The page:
Co. E. of the Eighth Ohio National Guard passing down Third St. on their way to the train to Akron and Mustering in. Photo from the collection of Charles R. Thomas.
Co. E. 8th Ohio Entraining for Akron, Ohio for mustering into U. S. Service, April, 1898.
Co. E. Leaving for Spanish-American War from glass plate taken by Harry Webb. April 25, 1898.
After the companies joined from the various parts of the state, the Eighth Ohio spent several weeks at Camp Russell A. Alger, not far from Washington, D.C., where their organization and training were improved. On July 5th, 1898, the regiment moved to New York city by train and there boarded the USS St. Paul for the voyage to Cuba.
Co. E, 8th Ohio. Extreme Left: Cpl. William R. McCord, next Sgt. George T. Blake, Cpl William J. Miller, Pvt. Frederic A. Smith, Cpl. Ralph A. Wood, Pvt. Robert N. Taylor, Pvt. Carl D. Teeters. Cpl. Walter S. Cook. Camp Alger, Washington D.C.
Colonel Hard and Staff, 8th Ohio, Vols. On pier N.Y. Sailing day for Santiago.
Not withstanding the grand send-off they had received in East Liverpool, Company E and the 8th Ohio were not destined for military glory., assuming such a thing exists. The regiment splashed ashore at Siboney, on the south coast of Cuba as part of the forces gathered to lay siege to Santiago de Cuba on July 11, 1898. Their arrival occurred a little more than a week after the Spanish fleet had been destroyed and subsequent to the severe infantry fighting known to history as the Battle of San Juan Hill.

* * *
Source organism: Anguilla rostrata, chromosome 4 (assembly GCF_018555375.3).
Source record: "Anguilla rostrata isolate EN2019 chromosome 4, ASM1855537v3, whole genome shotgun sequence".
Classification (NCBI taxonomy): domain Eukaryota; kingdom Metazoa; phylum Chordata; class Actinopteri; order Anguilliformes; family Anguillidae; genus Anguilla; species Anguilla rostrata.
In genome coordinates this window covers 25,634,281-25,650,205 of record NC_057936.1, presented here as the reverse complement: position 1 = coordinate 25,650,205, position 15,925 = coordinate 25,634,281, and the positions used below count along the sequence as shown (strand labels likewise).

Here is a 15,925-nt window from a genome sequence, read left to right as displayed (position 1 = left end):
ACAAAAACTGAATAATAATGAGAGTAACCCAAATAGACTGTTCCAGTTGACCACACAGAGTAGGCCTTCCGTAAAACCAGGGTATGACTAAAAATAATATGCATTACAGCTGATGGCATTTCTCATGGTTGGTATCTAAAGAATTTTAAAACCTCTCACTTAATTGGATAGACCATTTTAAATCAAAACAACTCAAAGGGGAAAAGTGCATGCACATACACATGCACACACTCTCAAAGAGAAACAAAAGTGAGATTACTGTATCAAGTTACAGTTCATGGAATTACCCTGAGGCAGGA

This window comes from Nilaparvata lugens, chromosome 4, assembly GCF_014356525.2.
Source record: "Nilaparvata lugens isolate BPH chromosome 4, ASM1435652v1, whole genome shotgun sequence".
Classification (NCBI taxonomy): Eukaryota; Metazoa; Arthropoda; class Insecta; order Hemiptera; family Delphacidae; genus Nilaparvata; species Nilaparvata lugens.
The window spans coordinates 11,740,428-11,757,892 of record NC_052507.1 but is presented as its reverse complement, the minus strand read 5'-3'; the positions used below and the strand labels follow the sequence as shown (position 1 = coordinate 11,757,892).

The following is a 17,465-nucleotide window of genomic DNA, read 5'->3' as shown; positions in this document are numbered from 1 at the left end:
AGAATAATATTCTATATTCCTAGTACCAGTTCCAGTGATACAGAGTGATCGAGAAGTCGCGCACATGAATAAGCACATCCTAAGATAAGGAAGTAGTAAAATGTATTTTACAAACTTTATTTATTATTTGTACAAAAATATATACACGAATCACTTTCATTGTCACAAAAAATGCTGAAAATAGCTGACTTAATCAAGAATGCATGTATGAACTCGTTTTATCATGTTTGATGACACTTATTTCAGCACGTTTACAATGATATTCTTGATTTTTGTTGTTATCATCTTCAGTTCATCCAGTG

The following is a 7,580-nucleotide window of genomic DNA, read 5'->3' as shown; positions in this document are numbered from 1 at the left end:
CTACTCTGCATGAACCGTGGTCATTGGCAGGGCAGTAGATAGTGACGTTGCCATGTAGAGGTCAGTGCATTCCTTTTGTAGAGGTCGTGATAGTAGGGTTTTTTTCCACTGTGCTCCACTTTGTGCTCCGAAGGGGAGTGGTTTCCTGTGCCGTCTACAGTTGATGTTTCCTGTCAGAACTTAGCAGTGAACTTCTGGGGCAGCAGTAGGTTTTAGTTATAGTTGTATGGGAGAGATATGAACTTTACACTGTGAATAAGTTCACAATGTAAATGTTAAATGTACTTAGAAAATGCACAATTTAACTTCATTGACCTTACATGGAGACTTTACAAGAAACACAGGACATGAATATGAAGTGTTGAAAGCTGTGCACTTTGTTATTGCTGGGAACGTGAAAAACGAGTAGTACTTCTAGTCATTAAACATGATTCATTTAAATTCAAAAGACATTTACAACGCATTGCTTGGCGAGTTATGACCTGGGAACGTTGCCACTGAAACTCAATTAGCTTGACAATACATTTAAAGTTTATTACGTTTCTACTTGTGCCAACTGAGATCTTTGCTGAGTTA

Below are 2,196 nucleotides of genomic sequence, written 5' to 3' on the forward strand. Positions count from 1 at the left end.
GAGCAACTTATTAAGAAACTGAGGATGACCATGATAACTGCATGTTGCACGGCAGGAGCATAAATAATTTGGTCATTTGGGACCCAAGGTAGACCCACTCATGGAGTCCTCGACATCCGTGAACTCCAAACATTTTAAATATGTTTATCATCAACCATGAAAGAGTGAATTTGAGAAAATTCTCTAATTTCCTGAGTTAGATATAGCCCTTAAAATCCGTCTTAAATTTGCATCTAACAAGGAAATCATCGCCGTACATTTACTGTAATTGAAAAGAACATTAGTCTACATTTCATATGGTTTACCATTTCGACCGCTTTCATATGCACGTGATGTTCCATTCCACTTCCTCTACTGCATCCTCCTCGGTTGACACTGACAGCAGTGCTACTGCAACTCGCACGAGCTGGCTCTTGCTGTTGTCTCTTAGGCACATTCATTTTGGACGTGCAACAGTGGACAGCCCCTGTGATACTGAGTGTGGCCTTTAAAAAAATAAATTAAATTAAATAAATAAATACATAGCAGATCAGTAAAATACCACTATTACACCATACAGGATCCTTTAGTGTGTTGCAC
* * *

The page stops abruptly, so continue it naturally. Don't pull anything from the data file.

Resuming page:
The entire service of the Eighth was spent in camp and in the trenches awaiting the surrender of the Spanish forces defending Santiago. While Spanish shells and bullets claimed no lives, the tropical ,fevers of the Caribbean proved a dangerous adversary. Malaria and typhoid fevers appeared and deaths soon resulted in the Eighth. Co. E was fortunate to lose none of its members prior to embarking on the SS Mohawk on August 17, but many of the Company who boarded were gravely ill. The first Co. E fatality occurred on board the Mohawk when Pvt. Okey J. Eddy died on August 22nd and was buried at sea. Four more of Co. E's privates would die of their illnesses.
On the return of the Eighth to the U.S. the people of East Liverpool sent a delegation of doctors, citizens and supplies to benefit the local boys who returned in much worse condition than they had departed. The men were given furloughs to their homes on September 6, where they remained until summoned to Wooster, Ohio where they were officially mustered out on November 21, 1898.
Spanish American War - 1898
Dale Thompson Collection.
Return of Company E. O.V.I. Date about Aug. 15, 1898.
War Declared April 24, 1898 Armistice Aug. 10, 1898
Company E was landed on Montour Point, Long Island, NY. No "delousing" at that time.